After that, you’re asked to fill in a few more details about your business, as well as the personal information of yourself or any other person who owns 25% or more of the company.

The last page contains some terms and conditions, and then you can submit your application.

Based on applicants’ experiences, it seems like there are two types of approval for Brex Cash: an instant approval and a conditional approval. It’s more likely that you’ll receive an instant approval if you have an online presence of some sort, whereas companies without a significant online presence may require a manual approval that takes a few days’ time.

In my case, the Brex Cash account was approved instantly, and I was able to load funds and start using the account immediately.

Using Brex Cash for Payments

As a cash management account, Brex Cash needs to be loaded with funds before you’re able to spend funds out of the account. I connected my Brex Cash account to my CIBC US bank account, and transferred over some funds via ACH within two business days.

Rather confusingly, a Brex Cash account also comes with a Brex Card to facilitate spending out of the account, although this Brex Card isn’t the same as the Brex Card credit card that you’d otherwise need US$50,000 in a bank account to qualify for.

Instead, it functions like a prepaid debit card, allowing you to spend the funds that you’ve loaded into your Brex Cash account.

You’ll get a virtual Brex Card that you can use immediately, and you can also order a physical card to be delivered to your address, too. In my case, I had a rather large bill to pay through Plastiq immediately, so I went ahead and used the virtual Brex Card to process the payment and it went through without a hitch.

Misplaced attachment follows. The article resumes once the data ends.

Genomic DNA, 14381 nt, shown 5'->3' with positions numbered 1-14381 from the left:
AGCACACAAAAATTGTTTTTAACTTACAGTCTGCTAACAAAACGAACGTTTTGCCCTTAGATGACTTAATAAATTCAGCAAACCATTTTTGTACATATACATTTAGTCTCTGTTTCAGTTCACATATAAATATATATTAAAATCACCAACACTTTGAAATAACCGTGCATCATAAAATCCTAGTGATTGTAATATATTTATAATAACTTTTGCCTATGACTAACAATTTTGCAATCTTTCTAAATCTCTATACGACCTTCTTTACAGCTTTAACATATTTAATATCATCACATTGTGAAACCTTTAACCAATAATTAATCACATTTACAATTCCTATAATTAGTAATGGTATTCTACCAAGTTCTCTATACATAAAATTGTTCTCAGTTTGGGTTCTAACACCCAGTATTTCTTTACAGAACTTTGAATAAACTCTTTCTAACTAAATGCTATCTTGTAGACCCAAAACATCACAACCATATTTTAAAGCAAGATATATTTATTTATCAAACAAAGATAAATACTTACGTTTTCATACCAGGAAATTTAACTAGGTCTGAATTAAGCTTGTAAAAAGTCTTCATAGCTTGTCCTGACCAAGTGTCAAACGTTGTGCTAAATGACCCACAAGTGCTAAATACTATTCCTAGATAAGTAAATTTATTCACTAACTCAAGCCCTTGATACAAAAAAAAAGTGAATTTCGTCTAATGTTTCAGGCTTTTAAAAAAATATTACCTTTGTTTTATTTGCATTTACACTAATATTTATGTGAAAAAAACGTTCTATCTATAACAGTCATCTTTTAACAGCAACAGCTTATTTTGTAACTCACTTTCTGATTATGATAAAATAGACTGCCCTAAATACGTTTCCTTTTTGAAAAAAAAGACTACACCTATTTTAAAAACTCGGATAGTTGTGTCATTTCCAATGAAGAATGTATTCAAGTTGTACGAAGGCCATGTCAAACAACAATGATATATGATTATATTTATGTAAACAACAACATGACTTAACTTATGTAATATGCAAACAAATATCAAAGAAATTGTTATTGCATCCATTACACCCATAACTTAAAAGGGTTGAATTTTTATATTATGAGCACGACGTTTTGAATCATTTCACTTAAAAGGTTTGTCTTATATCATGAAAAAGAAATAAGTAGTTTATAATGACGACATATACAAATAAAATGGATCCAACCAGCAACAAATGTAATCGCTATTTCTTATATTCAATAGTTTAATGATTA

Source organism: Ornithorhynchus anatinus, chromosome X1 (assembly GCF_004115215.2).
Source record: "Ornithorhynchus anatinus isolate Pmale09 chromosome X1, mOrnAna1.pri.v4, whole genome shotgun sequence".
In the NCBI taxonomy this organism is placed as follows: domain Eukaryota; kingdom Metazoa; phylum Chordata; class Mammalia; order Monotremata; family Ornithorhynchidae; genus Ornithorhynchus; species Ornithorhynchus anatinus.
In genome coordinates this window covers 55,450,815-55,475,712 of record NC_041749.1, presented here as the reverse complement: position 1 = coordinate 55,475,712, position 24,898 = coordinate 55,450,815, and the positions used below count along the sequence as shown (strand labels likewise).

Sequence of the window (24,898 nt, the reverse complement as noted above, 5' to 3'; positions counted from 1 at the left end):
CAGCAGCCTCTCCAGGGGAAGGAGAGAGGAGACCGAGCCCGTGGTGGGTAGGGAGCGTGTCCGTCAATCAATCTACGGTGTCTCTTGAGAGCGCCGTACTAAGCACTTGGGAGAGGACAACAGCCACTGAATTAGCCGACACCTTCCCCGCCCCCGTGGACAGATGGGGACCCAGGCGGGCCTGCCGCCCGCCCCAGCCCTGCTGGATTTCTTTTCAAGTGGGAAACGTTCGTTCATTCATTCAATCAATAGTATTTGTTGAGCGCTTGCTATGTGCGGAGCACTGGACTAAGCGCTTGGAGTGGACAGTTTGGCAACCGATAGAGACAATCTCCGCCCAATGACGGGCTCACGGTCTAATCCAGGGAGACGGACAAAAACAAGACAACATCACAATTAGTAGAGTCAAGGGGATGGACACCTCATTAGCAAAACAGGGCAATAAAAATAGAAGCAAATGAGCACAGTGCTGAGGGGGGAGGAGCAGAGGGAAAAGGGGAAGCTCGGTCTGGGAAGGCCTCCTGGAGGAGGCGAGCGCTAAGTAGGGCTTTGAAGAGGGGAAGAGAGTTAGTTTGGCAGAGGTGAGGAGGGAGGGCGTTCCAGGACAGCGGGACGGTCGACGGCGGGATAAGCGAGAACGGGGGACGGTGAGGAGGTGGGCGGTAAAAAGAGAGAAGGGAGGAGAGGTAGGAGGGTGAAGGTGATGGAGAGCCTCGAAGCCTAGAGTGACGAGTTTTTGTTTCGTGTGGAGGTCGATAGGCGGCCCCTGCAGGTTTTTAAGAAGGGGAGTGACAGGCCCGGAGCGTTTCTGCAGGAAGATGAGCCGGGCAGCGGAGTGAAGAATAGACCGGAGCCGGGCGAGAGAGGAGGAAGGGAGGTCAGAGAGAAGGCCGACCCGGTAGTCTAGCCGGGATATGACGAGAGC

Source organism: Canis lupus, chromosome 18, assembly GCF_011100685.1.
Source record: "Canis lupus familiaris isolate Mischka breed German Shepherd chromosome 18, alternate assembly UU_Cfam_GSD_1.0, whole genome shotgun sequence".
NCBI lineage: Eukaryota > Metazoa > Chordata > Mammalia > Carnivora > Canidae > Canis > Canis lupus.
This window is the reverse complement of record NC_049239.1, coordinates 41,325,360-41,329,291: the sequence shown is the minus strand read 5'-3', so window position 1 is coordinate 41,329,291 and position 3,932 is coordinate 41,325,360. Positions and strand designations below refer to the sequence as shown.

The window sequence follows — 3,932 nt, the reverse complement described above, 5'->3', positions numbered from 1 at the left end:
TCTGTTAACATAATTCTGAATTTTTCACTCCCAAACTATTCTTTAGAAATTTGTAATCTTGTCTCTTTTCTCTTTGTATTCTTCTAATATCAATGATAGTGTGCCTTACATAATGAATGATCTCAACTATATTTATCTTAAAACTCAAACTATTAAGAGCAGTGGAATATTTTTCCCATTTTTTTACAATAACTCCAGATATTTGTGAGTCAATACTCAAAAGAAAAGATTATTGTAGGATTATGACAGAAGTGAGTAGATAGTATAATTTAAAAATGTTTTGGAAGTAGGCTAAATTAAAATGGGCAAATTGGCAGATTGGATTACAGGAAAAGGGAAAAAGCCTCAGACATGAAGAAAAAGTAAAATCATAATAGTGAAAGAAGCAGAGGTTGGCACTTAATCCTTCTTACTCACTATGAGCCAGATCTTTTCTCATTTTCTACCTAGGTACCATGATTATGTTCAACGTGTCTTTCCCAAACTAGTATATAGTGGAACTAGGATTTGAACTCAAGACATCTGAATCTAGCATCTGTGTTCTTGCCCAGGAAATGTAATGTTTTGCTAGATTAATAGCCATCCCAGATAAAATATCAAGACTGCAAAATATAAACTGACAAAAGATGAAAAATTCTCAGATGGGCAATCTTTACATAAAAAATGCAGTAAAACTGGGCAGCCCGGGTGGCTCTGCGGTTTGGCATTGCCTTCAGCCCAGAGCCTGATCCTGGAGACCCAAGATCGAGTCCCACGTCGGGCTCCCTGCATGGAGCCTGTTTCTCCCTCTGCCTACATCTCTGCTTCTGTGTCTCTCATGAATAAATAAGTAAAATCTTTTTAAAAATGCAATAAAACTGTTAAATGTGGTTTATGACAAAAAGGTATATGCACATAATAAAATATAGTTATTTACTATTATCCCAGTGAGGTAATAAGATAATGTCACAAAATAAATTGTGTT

The 10,000 Brex points for completing US$3,000 in spending posted immediately after the charge was posted to my Brex Card, about two business days after I made the payment.

Meanwhile, the 80,000 Brex points for completing US$1,000 in spending (i.e., the special bonus offer from One Mile at a Time) took a while longer to post. Ben from One Mile at a Time notes that these 80,000-point bonuses generally get swept up on the Tuesday after the charge is made, and indeed, my 80,000 points showed up late in the day on Tuesday.

Finally, I still needed to deposit sales revenue or link a payroll service to my Brex Cash account to earn the final 20,000 Brex points. In relation to this portion of the bonus, Brex specifies the following:

I didn’t really have any other option besides linking my Paypal US account to Brex, sending some money over from Paypal, and hoping that would count as sales revenue.

Well, it turns out I didn’t even need to move any money over, because the $0.02 and $0.03 micro-deposits from Paypal (which are used to verify that I was the owner of the Brex account) happened to count as sales revenue all on their own! What can I say, business is tough these days…

All told, I’ve earned about 123,000 Brex points including the points I earned from my spending, so now I have to decide what I want to do with the points.

How Do Brex Points Work?

In addition to the gargantuan signup bonus, you’ll also earn points based on your spending with Brex Cash, according to the following earning rates:

I’ve gone ahead and linked my Brex Card to my Uber account, because it’s pretty awesome to be earning an 8%+ return on Uber rides, especially when Brex points can be transferred to a variety of useful frequent flyer programs.

(These earning rates are even more impressive when you consider that Brex Cash isn’t even a credit card in the traditional sense, but rather it’s more akin to a debit card with a very powerful rewards structure.)

Once you’ve earned Brex points, they can be redeemed in one of four ways:

  • Redeem for cash into your Brex Cash account at 1 cent per point (cpp)
  • Redeem for gift cards at major retailers at 1cpp
  • Redeem for travel via the TravelBank online portal at 1cpp
  • Transfer at a 1:1 ratio to one of eight global frequent flyer programs:
    • Aeromexico Club Premier
    • Air France/KLM Flying Blue
    • Avianca LifeMiles
    • Cathay Pacific Asia Miles
    • JetBlue TrueBlue